While gravy and mashed potatoes do not form part of a healthy diet, researchers say vegetables that traditionally appear in the fall on American tables, such as pumpkin and squash, contain a variety of health-promoting compounds.
In fact, these vegetables are rich in carotenoids—a family of yellow to red pigments which play an important role in human health by acting as sources of provitamin A or as antioxidants.
According to the American Society for Horticultural Science, pumpkins and squash are excellent sources of dietary carotenoids, particularly lutein, alpha-carotene and beta-carotene that have been shown to delay or prevent the onset of age-related macular degeneration.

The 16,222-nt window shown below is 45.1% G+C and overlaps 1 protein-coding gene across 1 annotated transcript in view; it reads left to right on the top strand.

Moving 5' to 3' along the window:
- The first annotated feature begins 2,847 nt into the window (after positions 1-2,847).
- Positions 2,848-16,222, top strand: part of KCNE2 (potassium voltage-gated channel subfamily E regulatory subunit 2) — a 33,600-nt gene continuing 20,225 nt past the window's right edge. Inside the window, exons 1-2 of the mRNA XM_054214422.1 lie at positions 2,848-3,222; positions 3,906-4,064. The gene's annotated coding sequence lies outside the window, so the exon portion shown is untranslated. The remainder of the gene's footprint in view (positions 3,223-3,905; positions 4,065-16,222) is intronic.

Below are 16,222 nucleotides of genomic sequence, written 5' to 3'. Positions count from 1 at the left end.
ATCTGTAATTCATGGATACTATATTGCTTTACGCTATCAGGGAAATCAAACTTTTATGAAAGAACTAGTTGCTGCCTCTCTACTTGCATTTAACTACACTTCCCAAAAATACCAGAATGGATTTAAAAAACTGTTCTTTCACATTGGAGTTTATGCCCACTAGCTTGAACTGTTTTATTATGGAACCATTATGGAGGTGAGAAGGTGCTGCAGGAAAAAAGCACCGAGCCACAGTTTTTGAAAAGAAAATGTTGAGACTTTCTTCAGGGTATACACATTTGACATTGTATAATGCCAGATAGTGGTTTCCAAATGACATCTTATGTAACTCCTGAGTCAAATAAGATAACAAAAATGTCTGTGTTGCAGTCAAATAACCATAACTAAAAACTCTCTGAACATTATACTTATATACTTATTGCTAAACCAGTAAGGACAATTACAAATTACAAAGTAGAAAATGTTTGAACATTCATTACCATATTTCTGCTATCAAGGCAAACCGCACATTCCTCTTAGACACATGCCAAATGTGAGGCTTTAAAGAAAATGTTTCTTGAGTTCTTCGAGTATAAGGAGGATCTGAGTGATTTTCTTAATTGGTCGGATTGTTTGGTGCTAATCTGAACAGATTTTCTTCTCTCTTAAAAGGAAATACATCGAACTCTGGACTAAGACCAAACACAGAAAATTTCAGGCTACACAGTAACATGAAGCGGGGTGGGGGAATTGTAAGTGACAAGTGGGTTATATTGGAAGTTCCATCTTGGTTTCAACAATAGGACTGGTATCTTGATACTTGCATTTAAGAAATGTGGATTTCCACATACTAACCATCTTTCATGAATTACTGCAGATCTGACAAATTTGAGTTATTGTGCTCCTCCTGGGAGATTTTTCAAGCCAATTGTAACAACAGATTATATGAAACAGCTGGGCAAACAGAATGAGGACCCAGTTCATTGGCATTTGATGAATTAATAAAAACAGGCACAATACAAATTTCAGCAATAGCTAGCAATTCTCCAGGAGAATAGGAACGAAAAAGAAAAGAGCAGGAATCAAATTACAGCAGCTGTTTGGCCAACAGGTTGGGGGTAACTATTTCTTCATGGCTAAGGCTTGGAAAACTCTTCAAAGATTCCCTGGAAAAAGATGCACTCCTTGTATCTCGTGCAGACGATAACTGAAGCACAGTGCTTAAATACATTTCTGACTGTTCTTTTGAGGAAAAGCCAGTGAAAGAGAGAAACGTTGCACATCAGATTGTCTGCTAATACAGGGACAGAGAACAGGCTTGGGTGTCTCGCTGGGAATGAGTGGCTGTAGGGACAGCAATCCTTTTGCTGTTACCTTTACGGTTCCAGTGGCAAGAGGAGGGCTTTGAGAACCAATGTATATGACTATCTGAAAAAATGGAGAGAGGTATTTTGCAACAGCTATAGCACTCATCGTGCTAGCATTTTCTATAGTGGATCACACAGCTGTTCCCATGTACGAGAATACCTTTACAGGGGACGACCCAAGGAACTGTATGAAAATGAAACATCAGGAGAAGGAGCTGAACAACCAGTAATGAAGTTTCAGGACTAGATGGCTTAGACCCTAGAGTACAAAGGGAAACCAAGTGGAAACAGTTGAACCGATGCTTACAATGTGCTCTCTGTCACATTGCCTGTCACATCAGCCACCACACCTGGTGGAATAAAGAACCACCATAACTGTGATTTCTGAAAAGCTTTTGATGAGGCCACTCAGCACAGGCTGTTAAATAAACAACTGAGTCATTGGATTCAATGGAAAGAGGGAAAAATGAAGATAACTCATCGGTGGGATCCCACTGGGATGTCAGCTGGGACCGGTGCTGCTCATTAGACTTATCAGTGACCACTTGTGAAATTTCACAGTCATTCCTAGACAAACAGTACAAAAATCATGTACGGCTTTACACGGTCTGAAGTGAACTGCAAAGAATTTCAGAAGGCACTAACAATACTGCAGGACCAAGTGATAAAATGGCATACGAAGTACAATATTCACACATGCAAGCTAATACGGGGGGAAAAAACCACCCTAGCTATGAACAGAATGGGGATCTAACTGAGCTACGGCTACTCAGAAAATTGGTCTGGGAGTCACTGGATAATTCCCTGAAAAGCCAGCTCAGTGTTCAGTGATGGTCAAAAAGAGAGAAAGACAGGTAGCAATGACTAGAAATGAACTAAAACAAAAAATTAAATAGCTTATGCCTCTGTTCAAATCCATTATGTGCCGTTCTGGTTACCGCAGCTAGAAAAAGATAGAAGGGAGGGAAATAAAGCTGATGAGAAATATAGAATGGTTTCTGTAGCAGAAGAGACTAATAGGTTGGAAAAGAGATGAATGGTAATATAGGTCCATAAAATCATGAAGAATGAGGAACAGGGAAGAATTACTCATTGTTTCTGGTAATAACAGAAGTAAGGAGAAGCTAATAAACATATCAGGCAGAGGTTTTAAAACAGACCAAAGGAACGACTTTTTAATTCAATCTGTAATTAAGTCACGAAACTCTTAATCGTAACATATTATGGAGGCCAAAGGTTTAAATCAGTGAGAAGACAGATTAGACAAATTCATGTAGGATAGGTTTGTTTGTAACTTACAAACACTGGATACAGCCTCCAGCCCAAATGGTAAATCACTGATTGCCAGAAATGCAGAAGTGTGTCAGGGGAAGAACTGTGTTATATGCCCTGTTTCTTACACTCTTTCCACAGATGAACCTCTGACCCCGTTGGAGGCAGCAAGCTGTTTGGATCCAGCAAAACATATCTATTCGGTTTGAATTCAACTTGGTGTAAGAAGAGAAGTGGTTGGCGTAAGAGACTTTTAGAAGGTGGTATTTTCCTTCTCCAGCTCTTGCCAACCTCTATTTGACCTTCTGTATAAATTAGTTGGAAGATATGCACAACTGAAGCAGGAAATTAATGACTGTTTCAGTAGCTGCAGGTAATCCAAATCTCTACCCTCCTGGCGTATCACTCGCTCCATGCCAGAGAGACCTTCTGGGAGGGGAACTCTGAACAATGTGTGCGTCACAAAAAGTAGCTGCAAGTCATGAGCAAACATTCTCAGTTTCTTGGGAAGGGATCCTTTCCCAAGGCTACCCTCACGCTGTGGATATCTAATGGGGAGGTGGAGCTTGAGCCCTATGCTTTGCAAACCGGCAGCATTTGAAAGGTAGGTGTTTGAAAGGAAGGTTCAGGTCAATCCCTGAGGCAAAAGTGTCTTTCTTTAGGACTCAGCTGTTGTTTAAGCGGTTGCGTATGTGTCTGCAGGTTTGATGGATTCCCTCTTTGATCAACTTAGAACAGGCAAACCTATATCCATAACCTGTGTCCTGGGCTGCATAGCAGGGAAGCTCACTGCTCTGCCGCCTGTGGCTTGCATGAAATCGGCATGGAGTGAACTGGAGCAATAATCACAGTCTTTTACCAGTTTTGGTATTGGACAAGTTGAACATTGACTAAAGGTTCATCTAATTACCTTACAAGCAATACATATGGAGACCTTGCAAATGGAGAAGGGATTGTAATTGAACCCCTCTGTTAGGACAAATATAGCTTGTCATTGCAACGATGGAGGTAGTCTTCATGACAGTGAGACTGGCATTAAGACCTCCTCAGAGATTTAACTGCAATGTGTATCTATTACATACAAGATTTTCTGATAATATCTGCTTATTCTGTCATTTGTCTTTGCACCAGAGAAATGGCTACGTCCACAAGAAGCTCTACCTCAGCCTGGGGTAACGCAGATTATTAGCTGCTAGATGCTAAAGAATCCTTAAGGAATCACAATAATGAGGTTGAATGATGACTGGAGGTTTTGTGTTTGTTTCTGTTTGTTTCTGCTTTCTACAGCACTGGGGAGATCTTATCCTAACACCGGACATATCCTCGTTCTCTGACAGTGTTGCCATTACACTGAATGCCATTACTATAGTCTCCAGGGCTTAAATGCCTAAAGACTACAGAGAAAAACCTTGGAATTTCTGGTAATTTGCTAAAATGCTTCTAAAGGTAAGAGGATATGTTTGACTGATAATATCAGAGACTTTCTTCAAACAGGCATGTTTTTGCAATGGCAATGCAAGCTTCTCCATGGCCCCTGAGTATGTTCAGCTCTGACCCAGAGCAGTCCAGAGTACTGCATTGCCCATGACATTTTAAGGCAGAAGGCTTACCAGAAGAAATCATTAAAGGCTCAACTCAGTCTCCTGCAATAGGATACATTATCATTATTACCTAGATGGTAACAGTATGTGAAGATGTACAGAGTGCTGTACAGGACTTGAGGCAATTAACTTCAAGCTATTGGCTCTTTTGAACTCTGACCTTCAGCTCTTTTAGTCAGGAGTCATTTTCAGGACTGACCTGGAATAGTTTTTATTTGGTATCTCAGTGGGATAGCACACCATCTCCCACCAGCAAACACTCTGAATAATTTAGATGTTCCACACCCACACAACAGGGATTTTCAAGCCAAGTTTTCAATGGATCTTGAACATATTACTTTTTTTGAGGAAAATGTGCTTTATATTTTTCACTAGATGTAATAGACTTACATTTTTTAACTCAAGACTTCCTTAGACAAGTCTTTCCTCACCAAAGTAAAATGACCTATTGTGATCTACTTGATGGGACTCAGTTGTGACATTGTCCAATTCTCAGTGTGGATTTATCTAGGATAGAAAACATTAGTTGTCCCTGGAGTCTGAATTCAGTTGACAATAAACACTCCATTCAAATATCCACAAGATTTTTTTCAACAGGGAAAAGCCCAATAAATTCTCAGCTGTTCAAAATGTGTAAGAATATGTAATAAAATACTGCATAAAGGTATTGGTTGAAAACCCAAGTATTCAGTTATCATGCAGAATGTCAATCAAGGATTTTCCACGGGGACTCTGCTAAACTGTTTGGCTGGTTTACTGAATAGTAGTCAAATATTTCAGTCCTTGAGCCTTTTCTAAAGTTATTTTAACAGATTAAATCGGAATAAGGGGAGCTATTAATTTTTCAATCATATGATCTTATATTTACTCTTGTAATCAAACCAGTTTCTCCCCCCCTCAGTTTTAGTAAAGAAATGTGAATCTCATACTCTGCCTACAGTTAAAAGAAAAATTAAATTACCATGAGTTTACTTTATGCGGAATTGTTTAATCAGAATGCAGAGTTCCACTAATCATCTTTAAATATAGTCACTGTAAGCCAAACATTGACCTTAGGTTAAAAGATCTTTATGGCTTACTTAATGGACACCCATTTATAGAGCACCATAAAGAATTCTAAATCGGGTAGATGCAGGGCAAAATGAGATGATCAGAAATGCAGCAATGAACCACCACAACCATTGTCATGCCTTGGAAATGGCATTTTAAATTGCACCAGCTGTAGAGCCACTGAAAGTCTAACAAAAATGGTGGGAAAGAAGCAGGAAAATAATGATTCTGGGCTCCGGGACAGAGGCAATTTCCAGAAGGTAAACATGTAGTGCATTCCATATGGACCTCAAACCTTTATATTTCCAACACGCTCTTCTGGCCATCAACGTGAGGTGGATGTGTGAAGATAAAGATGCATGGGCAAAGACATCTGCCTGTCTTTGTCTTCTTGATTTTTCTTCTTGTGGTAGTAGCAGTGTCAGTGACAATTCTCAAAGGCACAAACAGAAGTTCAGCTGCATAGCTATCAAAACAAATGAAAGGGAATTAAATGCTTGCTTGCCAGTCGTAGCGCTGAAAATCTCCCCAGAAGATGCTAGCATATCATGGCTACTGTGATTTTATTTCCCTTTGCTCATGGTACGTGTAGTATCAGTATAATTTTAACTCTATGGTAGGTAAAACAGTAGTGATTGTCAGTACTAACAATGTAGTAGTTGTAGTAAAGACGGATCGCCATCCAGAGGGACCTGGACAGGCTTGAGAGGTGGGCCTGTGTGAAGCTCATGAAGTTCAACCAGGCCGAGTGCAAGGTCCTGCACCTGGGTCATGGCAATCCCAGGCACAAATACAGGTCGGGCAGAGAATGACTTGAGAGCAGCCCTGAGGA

As a result, recent research has focused on helping breeders increase the carotenoid content of vegetables, and the first step towards that is to measure the carotenoid content.
Researchers from the University of Florida’s Horticultural Sciences Department designed a research study using colorimetric analysis in pumpkins and squash and found a strong correlation between colorimetric values and carotenoid content.
They also found a "nine-fold increase in total carotenoids provided within orange–red and yellow–orange colored cultigens versus yellow colored cultigens."
Those who are unable to consume enough yellow and red vegetables on a regular basis may use nutritional supplements to enrich their diet.